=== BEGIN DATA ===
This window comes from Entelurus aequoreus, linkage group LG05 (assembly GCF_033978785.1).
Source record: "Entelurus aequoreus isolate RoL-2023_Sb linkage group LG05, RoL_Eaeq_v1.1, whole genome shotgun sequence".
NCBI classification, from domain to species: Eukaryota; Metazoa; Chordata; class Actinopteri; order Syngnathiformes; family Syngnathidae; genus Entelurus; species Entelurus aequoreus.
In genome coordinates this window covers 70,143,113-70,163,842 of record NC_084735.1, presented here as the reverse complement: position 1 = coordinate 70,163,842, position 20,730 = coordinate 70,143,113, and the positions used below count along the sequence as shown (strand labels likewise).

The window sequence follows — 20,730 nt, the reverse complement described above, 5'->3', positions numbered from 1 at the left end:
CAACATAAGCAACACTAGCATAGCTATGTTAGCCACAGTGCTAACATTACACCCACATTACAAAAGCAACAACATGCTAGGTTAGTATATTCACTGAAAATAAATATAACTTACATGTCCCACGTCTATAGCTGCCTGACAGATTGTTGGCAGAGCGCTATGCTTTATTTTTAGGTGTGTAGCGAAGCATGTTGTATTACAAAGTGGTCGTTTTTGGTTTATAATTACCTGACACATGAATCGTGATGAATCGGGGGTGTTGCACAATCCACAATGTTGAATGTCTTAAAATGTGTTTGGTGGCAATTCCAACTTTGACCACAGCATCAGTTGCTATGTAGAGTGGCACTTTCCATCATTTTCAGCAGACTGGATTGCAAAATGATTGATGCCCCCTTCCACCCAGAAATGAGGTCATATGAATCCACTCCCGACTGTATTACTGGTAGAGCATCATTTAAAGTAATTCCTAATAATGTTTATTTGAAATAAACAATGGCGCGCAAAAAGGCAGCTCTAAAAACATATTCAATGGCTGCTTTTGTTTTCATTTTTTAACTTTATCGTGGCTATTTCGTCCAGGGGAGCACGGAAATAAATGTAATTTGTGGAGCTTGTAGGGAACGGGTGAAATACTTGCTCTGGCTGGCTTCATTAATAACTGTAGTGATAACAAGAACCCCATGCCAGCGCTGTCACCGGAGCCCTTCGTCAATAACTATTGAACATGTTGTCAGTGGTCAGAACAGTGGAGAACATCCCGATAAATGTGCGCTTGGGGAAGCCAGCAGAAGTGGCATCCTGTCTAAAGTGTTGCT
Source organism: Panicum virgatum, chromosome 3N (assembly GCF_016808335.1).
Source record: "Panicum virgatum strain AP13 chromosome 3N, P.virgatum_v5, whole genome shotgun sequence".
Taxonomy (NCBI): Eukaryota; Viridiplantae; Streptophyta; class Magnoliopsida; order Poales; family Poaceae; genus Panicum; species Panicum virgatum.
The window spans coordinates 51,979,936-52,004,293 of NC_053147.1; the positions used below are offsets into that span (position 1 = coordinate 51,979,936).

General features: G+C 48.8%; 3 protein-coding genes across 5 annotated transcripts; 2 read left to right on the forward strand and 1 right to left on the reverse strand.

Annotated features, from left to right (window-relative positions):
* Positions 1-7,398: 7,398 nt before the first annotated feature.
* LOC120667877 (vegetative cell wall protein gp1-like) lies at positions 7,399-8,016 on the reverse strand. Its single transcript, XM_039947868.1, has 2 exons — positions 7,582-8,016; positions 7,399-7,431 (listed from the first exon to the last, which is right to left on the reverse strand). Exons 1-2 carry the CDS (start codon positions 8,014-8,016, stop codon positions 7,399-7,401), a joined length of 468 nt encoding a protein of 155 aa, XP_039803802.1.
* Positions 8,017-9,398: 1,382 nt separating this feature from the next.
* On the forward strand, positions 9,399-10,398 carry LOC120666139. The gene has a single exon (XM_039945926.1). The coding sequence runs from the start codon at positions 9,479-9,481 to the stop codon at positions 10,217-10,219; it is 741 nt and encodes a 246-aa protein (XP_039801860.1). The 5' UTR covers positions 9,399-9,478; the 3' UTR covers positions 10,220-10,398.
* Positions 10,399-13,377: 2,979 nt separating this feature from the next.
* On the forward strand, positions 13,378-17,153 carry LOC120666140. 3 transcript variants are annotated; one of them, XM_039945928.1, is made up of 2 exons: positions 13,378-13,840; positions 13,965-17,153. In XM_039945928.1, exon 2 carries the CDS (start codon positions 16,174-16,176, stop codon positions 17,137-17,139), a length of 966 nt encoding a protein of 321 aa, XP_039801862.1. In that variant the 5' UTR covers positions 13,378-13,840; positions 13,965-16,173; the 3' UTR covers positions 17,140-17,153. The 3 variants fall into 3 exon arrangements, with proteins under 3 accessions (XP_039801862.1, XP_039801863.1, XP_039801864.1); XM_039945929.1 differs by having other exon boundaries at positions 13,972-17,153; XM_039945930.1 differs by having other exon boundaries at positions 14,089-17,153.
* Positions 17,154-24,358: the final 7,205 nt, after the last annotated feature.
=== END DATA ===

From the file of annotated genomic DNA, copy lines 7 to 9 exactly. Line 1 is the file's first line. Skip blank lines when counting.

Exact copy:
Source organism: Panicum virgatum, chromosome 3N (assembly GCF_016808335.1).
Source record: "Panicum virgatum strain AP13 chromosome 3N, P.virgatum_v5, whole genome shotgun sequence".
Taxonomy (NCBI): Eukaryota; Viridiplantae; Streptophyta; class Magnoliopsida; order Poales; family Poaceae; genus Panicum; species Panicum virgatum.